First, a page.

~January Give Away~ Enter to win easily!

Enter our drawing to win this months give away, including a $50 credit on your account for future dental services, by simply posting a google review about our office!  

My Family Dentist appreciates you time posting these reviews as this helps us with our website and search engines.  Please note that you may have to sign up as a google member in order to post a review, but there is no cost for that.  Thank you so much for your time and effort!  You'll have a chance to win this Teeth Whitening Kit, along with a candle wax warmer set that includes several scented waxes and a $50.00 credit on your account for future dental services!

Sunday, January 1, 2012

SMILE, It's New Years Resolution Time!

It’s that time of year again, time to think about how to improve with a New Year’s Resolution. Statistics say that about half of us will make some sort of resolution- whether it be something popular like losing weight or quitting smoking- but only a few will follow through. If you are thinking of something easier and more attainable, why not pledge to have better oral hygiene? Here are some tips that can lead to a beautiful, healthy smile the whole year through:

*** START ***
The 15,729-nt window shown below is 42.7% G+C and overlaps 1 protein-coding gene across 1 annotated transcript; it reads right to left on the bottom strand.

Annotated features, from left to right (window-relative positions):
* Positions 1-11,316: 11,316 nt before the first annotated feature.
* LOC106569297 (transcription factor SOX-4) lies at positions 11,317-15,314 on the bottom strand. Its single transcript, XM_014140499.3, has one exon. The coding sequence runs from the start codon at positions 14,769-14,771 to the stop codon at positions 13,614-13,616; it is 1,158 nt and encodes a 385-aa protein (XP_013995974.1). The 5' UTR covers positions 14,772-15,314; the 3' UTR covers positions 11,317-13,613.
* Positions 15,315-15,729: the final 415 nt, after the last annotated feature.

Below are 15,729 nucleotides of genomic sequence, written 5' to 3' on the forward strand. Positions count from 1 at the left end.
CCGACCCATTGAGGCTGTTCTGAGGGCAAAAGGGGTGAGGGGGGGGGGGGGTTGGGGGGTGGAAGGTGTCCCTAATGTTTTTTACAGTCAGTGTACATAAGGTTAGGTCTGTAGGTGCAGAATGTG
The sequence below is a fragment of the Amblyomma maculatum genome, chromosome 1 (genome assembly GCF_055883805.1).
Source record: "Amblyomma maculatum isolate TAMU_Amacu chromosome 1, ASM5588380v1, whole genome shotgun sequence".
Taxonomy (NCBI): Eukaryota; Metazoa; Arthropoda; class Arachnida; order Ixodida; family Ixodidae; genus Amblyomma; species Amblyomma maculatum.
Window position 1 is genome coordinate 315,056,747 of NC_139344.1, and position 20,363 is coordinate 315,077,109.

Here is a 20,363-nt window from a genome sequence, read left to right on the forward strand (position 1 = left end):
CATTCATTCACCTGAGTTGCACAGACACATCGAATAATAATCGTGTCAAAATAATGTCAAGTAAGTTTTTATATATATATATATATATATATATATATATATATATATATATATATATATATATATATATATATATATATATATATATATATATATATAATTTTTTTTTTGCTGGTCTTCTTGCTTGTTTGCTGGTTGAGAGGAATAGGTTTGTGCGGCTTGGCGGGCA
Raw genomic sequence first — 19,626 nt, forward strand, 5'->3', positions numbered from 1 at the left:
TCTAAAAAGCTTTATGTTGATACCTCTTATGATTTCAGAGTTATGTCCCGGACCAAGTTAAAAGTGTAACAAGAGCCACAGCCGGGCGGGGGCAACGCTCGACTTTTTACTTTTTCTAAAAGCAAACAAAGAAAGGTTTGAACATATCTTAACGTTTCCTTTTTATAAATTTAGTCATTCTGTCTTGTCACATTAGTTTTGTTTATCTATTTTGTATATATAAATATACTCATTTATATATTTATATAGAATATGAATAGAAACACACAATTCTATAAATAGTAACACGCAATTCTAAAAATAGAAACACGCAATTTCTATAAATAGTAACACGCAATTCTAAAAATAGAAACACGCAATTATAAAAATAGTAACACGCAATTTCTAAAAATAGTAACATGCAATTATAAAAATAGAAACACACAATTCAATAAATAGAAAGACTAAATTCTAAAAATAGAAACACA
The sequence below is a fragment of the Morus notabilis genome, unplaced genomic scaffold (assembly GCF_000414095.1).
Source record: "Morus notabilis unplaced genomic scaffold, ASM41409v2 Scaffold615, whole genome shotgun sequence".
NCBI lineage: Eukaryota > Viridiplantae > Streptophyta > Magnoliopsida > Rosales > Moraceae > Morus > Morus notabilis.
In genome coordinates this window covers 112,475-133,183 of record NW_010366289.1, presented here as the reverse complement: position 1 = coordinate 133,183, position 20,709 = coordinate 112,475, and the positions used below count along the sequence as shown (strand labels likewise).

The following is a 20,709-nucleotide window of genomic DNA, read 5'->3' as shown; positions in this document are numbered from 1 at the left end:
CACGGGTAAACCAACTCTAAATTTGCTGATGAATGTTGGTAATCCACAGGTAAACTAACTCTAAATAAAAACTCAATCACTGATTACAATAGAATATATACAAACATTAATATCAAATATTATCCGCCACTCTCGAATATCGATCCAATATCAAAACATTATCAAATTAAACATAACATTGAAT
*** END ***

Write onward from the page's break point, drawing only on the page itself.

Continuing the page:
• Select a toothbrush that is comfortable for you. If you opt for a manual toothbrush, make sure that it is soft bristled so that you don’t damage your teeth or gums.
  • Hold the toothbrush at a 45-degree angle to your gums and gently brush back and forth, making sure to brush at least two minutes total, at least twice a day. Don’t forget to brush your tongue too.
  • Use a fluoride toothpaste that has the ADA seal of approval. The American Dental Association does plenty of research on the best products for your oral health.
  • Use a new toothbrush or change your electric brush head every 3 months
  • Use an 18 inch strand of floss, winding one end around your left middle finger and wrap the other middle finger about 2 inches away. As you use the floss, wind the used floss around your left finger and expose fresh floss from your right side.
  • Keep the floss tight and gently go between your teeth, making a “C” shape as you gently glide the floss under your gums.
  • Don’t forget to floss behind the last teeth- this disrupts any plaque forming behind them. 
Mouth Rinse
  • Again, watch for that ADA seal of approval to make sure your mouth rinse is safe and effective.
  • Studies show that rinsing with an appropriate mouth rinse significantly reduces the number of bacteria in your mouth. Rinse for 30 seconds each time you brush.
  • Fluoride containing mouth rinses have also shown to be more beneficial than just using fluoride toothpaste alone.
From all of us at My Family Dentist, we want to wish you and your family a Happy New Year. We look forward to seeing you in our office in 2012!